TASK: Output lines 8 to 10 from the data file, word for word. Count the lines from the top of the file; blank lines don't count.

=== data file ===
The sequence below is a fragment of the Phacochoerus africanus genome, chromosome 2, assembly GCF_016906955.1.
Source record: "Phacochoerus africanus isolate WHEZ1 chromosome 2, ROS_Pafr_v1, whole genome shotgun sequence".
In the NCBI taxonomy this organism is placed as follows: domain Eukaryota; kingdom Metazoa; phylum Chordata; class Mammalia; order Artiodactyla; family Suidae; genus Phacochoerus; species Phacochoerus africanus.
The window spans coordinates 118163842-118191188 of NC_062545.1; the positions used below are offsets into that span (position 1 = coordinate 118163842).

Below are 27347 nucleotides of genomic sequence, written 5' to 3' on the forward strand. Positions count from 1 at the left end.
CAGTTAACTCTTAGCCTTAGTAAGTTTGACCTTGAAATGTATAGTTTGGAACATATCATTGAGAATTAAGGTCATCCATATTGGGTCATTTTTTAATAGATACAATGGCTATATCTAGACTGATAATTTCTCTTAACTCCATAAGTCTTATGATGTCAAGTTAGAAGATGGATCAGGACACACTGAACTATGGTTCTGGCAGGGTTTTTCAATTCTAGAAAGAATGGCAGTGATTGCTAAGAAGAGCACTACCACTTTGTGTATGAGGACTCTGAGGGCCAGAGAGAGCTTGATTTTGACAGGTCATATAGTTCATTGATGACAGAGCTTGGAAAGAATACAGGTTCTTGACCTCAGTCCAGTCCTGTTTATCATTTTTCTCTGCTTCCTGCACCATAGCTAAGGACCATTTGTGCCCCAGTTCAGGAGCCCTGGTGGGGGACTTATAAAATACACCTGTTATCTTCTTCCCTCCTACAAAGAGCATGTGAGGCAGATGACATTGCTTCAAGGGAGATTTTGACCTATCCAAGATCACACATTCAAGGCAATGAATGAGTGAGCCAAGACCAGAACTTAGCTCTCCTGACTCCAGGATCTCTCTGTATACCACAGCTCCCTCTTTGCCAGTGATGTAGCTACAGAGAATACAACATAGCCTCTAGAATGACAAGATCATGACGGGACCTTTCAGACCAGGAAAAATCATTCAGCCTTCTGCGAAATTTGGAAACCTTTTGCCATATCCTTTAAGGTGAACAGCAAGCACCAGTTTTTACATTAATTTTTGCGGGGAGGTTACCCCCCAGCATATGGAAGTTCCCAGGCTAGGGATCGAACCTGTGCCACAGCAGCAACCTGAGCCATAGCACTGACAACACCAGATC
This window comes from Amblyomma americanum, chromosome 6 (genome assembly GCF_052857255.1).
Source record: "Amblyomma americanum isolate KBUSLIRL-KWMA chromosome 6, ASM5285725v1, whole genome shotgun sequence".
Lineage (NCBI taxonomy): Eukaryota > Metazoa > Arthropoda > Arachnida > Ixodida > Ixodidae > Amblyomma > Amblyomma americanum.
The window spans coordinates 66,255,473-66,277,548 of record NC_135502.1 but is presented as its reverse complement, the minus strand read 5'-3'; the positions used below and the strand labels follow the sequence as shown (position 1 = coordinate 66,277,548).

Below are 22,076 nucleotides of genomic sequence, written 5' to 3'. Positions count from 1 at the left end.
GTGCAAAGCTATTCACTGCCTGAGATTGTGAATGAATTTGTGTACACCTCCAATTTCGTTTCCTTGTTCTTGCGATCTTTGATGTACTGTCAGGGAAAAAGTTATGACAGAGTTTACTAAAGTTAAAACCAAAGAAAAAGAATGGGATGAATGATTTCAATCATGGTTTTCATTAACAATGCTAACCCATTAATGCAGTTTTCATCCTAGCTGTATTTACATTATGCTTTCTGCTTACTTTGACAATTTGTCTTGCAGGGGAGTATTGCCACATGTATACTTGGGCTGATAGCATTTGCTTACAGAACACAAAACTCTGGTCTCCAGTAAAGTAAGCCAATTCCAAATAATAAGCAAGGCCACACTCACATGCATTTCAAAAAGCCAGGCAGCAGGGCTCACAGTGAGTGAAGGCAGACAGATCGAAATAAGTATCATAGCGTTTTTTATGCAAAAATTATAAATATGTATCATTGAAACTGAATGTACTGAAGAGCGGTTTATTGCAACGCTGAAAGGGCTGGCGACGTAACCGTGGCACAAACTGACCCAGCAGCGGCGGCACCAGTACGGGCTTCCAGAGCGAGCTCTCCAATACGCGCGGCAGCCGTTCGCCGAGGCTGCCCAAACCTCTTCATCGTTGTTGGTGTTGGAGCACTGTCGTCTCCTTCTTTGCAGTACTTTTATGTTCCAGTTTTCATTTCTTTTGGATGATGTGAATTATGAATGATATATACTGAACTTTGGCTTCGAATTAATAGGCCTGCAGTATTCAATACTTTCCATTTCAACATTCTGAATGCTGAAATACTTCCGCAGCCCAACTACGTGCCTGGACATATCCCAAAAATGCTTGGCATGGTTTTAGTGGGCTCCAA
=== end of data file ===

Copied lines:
Source record: "Amblyomma americanum isolate KBUSLIRL-KWMA chromosome 6, ASM5285725v1, whole genome shotgun sequence".
Lineage (NCBI taxonomy): Eukaryota > Metazoa > Arthropoda > Arachnida > Ixodida > Ixodidae > Amblyomma > Amblyomma americanum.
The window spans coordinates 66,255,473-66,277,548 of record NC_135502.1 but is presented as its reverse complement, the minus strand read 5'-3'; the positions used below and the strand labels follow the sequence as shown (position 1 = coordinate 66,277,548).